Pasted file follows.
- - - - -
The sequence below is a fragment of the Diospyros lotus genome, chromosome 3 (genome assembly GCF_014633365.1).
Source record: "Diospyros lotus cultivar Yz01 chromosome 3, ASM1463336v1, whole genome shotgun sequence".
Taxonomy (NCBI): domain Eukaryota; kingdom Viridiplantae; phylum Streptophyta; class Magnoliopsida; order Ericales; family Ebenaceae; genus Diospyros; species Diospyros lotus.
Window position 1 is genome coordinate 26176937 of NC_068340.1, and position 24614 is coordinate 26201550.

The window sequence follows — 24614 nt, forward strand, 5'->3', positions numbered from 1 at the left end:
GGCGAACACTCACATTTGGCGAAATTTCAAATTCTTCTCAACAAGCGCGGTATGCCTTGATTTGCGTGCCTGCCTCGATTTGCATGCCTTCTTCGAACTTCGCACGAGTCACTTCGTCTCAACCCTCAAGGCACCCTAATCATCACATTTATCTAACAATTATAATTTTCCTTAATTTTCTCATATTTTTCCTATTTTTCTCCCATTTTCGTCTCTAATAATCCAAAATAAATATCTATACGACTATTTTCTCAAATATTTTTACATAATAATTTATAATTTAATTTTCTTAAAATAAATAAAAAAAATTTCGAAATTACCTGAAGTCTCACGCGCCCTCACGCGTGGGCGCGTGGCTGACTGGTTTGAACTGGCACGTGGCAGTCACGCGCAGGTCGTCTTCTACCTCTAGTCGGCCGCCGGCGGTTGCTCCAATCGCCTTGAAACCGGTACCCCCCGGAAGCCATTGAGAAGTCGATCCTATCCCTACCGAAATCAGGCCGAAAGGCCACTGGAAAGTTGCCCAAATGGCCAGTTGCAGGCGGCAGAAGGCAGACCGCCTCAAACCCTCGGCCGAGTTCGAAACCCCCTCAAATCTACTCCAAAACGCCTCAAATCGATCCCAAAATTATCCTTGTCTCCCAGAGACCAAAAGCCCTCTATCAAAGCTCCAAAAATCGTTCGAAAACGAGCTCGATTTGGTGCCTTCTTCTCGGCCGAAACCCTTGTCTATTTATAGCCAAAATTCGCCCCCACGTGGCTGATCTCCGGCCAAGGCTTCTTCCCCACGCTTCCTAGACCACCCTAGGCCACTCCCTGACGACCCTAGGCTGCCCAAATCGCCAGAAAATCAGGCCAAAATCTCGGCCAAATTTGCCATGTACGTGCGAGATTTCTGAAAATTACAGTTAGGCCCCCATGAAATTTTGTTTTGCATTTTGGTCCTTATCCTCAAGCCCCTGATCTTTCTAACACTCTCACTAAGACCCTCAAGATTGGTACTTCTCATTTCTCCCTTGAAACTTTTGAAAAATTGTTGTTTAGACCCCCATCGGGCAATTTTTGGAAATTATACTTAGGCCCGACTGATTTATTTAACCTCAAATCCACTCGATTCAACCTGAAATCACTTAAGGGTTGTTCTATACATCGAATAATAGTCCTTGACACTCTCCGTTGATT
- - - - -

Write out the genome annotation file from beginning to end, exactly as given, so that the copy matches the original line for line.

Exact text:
The sequence below is a fragment of the Diospyros lotus genome, chromosome 3 (genome assembly GCF_014633365.1).
Source record: "Diospyros lotus cultivar Yz01 chromosome 3, ASM1463336v1, whole genome shotgun sequence".
Taxonomy (NCBI): domain Eukaryota; kingdom Viridiplantae; phylum Streptophyta; class Magnoliopsida; order Ericales; family Ebenaceae; genus Diospyros; species Diospyros lotus.
Window position 1 is genome coordinate 26176937 of NC_068340.1, and position 24614 is coordinate 26201550.

The window sequence follows — 24614 nt, forward strand, 5'->3', positions numbered from 1 at the left end:
GGCGAACACTCACATTTGGCGAAATTTCAAATTCTTCTCAACAAGCGCGGTATGCCTTGATTTGCGTGCCTGCCTCGATTTGCATGCCTTCTTCGAACTTCGCACGAGTCACTTCGTCTCAACCCTCAAGGCACCCTAATCATCACATTTATCTAACAATTATAATTTTCCTTAATTTTCTCATATTTTTCCTATTTTTCTCCCATTTTCGTCTCTAATAATCCAAAATAAATATCTATACGACTATTTTCTCAAATATTTTTACATAATAATTTATAATTTAATTTTCTTAAAATAAATAAAAAAAATTTCGAAATTACCTGAAGTCTCACGCGCCCTCACGCGTGGGCGCGTGGCTGACTGGTTTGAACTGGCACGTGGCAGTCACGCGCAGGTCGTCTTCTACCTCTAGTCGGCCGCCGGCGGTTGCTCCAATCGCCTTGAAACCGGTACCCCCCGGAAGCCATTGAGAAGTCGATCCTATCCCTACCGAAATCAGGCCGAAAGGCCACTGGAAAGTTGCCCAAATGGCCAGTTGCAGGCGGCAGAAGGCAGACCGCCTCAAACCCTCGGCCGAGTTCGAAACCCCCTCAAATCTACTCCAAAACGCCTCAAATCGATCCCAAAATTATCCTTGTCTCCCAGAGACCAAAAGCCCTCTATCAAAGCTCCAAAAATCGTTCGAAAACGAGCTCGATTTGGTGCCTTCTTCTCGGCCGAAACCCTTGTCTATTTATAGCCAAAATTCGCCCCCACGTGGCTGATCTCCGGCCAAGGCTTCTTCCCCACGCTTCCTAGACCACCCTAGGCCACTCCCTGACGACCCTAGGCTGCCCAAATCGCCAGAAAATCAGGCCAAAATCTCGGCCAAATTTGCCATGTACGTGCGAGATTTCTGAAAATTACAGTTAGGCCCCCATGAAATTTTGTTTTGCATTTTGGTCCTTATCCTCAAGCCCCTGATCTTTCTAACACTCTCACTAAGACCCTCAAGATTGGTACTTCTCATTTCTCCCTTGAAACTTTTGAAAAATTGTTGTTTAGACCCCCATCGGGCAATTTTTGGAAATTATACTTAGGCCCGACTGATTTATTTAACCTCAAATCCACTCGATTCAACCTGAAATCACTTAAGGGTTGTTCTATACATCGAATAATAGTCCTTGACACTCTCCGTTGATT